Eric Brown de Colstoun
Dr. Eric Brown de Colstoun, one of the workshop organizers

NASA scientists briefed the Chesapeake scientists about the 13-14 projects that they are conducting internally related to Chesapeake Bay. These projects included atmospheric, land and water remote sensing. NASA uses a wide variety of sensors on a diversity of aircraft and satellites and scientists derive a suite of different parameters and metrics from data obtained from these sensors. Following lunch on site, a series of posters were presented by students and scientists with some preliminary results of various analyses. An example was the winter ‘green-ness’ map which is used to delineate the application of winter cover crops on agricultural lands, one of the more effective and widespread Best Management Practices used in Chesapeake Bay restoration. While it was evident from the composite Landsat maps of imagery obtained in the winter months that there are large areas of the watershed that remain green during the winter, some areas were conifers (e.g., loblolly pines), some areas were salt marshes and these areas need to be factored out of the analysis. In addition, problems with cloud and snow cover obscuring the ground were noted. The initial results of these analyses are promising and further development of these wintertime composite Landsat maps will provide a powerful tool for interpreting the stream and bay health indicator values and trajectories.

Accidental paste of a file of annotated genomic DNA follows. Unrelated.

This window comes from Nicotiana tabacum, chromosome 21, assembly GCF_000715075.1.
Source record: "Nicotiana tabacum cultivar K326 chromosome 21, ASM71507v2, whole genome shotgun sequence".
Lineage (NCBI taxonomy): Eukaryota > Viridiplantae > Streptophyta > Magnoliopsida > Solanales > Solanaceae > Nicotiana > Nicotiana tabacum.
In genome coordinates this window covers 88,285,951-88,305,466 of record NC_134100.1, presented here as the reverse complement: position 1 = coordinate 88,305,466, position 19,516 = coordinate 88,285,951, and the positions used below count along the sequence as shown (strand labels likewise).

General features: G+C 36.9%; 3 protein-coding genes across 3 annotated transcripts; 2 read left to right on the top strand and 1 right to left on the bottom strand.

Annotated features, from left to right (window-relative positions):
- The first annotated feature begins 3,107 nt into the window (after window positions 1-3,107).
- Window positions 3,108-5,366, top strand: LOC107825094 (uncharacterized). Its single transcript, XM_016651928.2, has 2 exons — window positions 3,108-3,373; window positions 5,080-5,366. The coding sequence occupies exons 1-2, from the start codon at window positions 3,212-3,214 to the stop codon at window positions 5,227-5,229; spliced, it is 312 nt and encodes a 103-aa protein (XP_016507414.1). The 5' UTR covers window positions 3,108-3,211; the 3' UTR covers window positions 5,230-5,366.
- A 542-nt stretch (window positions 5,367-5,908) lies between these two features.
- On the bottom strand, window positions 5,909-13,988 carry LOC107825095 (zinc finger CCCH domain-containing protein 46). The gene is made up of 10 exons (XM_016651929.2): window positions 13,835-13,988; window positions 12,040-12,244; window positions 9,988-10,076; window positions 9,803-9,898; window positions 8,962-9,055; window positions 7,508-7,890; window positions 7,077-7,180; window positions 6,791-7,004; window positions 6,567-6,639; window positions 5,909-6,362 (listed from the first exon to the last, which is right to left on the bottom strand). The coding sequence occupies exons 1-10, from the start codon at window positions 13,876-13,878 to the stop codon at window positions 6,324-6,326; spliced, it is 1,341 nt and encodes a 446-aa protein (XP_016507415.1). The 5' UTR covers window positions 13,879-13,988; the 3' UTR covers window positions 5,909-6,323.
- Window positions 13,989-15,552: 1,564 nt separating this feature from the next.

Maria Tzortziou
Dr Maria Tzortziou

We also learned about some of the activities taking place at Wallops Flight Facility on Wallops Island, a NASA Goddard facility just south of Chincoteague Bay on the Atlantic seaboard. The message from the Wallops Island perspective was to not forget the major inputs into Chesapeake Bay via the coastal ocean. Development of some sophisticated sensors mounted on autonomous vehicles, as well as remote sensing data provide some insights into the important role that ocean processes have on adjacent estuaries like Chesapeake Bay. Thinking about Chesapeake Bay within a regional context which includes the coastal ocean was a good exercise.

It is clear that there are various spatial scales worth exploring regarding Chesapeake Bay, including the airshed scale, watershed scale, Bay scale, and coastal ocean scale, that no one scale suits all. Remote sensing data is particularly well suited to addressing multiple spatial scales.

One of the take home messages from the workshop was a need for continuing dialog between NASA scientists and Chesapeake Bay scientists and managers. NASA Goddard scientists have formed a working group and were invited to attend meetings at the Chesapeake Bay Program and Maryland BayStat as well as join the Scientific Technical Analysis Committee of the Chesapeake Bay Program.

Workshop Participants
Workshop Participants

A variety of posters were presented at the workshop

About the author

Bill Dennison

Dr. Bill Dennison is a Professor of Marine Science and Vice President for Science Application at the University of Maryland Center for Environmental Science (UMCES). Dr. Dennison’s primary mission within UMCES is to coordinate the Integration and Application Network.